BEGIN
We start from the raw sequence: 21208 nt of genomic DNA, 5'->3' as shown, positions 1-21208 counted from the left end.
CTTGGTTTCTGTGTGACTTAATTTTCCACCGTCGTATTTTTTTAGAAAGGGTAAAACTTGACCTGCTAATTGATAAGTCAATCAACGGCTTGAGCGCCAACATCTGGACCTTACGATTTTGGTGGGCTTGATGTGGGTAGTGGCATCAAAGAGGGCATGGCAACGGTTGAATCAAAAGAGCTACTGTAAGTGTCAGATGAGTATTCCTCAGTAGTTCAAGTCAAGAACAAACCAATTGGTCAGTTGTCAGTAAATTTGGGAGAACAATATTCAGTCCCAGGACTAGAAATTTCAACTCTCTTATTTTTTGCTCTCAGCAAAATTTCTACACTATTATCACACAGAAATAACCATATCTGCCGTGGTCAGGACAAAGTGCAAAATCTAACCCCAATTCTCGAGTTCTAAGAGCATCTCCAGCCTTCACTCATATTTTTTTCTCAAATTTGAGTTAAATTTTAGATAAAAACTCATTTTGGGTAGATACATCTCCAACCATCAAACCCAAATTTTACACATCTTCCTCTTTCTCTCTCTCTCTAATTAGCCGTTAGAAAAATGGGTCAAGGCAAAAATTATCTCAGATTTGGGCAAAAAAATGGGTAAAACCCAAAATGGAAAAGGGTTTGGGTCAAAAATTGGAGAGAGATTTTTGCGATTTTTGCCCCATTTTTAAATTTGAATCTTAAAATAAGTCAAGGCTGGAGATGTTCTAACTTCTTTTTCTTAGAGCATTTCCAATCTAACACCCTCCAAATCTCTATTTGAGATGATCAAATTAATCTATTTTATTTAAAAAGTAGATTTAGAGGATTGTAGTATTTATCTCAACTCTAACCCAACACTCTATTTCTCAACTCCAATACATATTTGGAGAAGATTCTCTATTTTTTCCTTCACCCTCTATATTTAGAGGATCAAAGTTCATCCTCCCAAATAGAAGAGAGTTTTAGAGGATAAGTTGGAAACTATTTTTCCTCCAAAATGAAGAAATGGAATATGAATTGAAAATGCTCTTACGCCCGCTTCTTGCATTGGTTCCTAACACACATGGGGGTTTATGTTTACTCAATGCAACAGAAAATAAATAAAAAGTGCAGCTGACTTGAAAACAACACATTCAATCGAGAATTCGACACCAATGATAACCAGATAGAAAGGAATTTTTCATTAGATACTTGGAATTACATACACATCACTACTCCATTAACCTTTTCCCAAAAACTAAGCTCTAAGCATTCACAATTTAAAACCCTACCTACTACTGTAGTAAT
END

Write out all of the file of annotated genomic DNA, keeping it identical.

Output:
We start from the raw sequence: 21208 nt of genomic DNA, 5'->3' as shown, positions 1-21208 counted from the left end.
CTTGGTTTCTGTGTGACTTAATTTTCCACCGTCGTATTTTTTTAGAAAGGGTAAAACTTGACCTGCTAATTGATAAGTCAATCAACGGCTTGAGCGCCAACATCTGGACCTTACGATTTTGGTGGGCTTGATGTGGGTAGTGGCATCAAAGAGGGCATGGCAACGGTTGAATCAAAAGAGCTACTGTAAGTGTCAGATGAGTATTCCTCAGTAGTTCAAGTCAAGAACAAACCAATTGGTCAGTTGTCAGTAAATTTGGGAGAACAATATTCAGTCCCAGGACTAGAAATTTCAACTCTCTTATTTTTTGCTCTCAGCAAAATTTCTACACTATTATCACACAGAAATAACCATATCTGCCGTGGTCAGGACAAAGTGCAAAATCTAACCCCAATTCTCGAGTTCTAAGAGCATCTCCAGCCTTCACTCATATTTTTTTCTCAAATTTGAGTTAAATTTTAGATAAAAACTCATTTTGGGTAGATACATCTCCAACCATCAAACCCAAATTTTACACATCTTCCTCTTTCTCTCTCTCTCTAATTAGCCGTTAGAAAAATGGGTCAAGGCAAAAATTATCTCAGATTTGGGCAAAAAAATGGGTAAAACCCAAAATGGAAAAGGGTTTGGGTCAAAAATTGGAGAGAGATTTTTGCGATTTTTGCCCCATTTTTAAATTTGAATCTTAAAATAAGTCAAGGCTGGAGATGTTCTAACTTCTTTTTCTTAGAGCATTTCCAATCTAACACCCTCCAAATCTCTATTTGAGATGATCAAATTAATCTATTTTATTTAAAAAGTAGATTTAGAGGATTGTAGTATTTATCTCAACTCTAACCCAACACTCTATTTCTCAACTCCAATACATATTTGGAGAAGATTCTCTATTTTTTCCTTCACCCTCTATATTTAGAGGATCAAAGTTCATCCTCCCAAATAGAAGAGAGTTTTAGAGGATAAGTTGGAAACTATTTTTCCTCCAAAATGAAGAAATGGAATATGAATTGAAAATGCTCTTACGCCCGCTTCTTGCATTGGTTCCTAACACACATGGGGGTTTATGTTTACTCAATGCAACAGAAAATAAATAAAAAGTGCAGCTGACTTGAAAACAACACATTCAATCGAGAATTCGACACCAATGATAACCAGATAGAAAGGAATTTTTCATTAGATACTTGGAATTACATACACATCACTACTCCATTAACCTTTTCCCAAAAACTAAGCTCTAAGCATTCACAATTTAAAACCCTACCTACTACTGTAGTAAT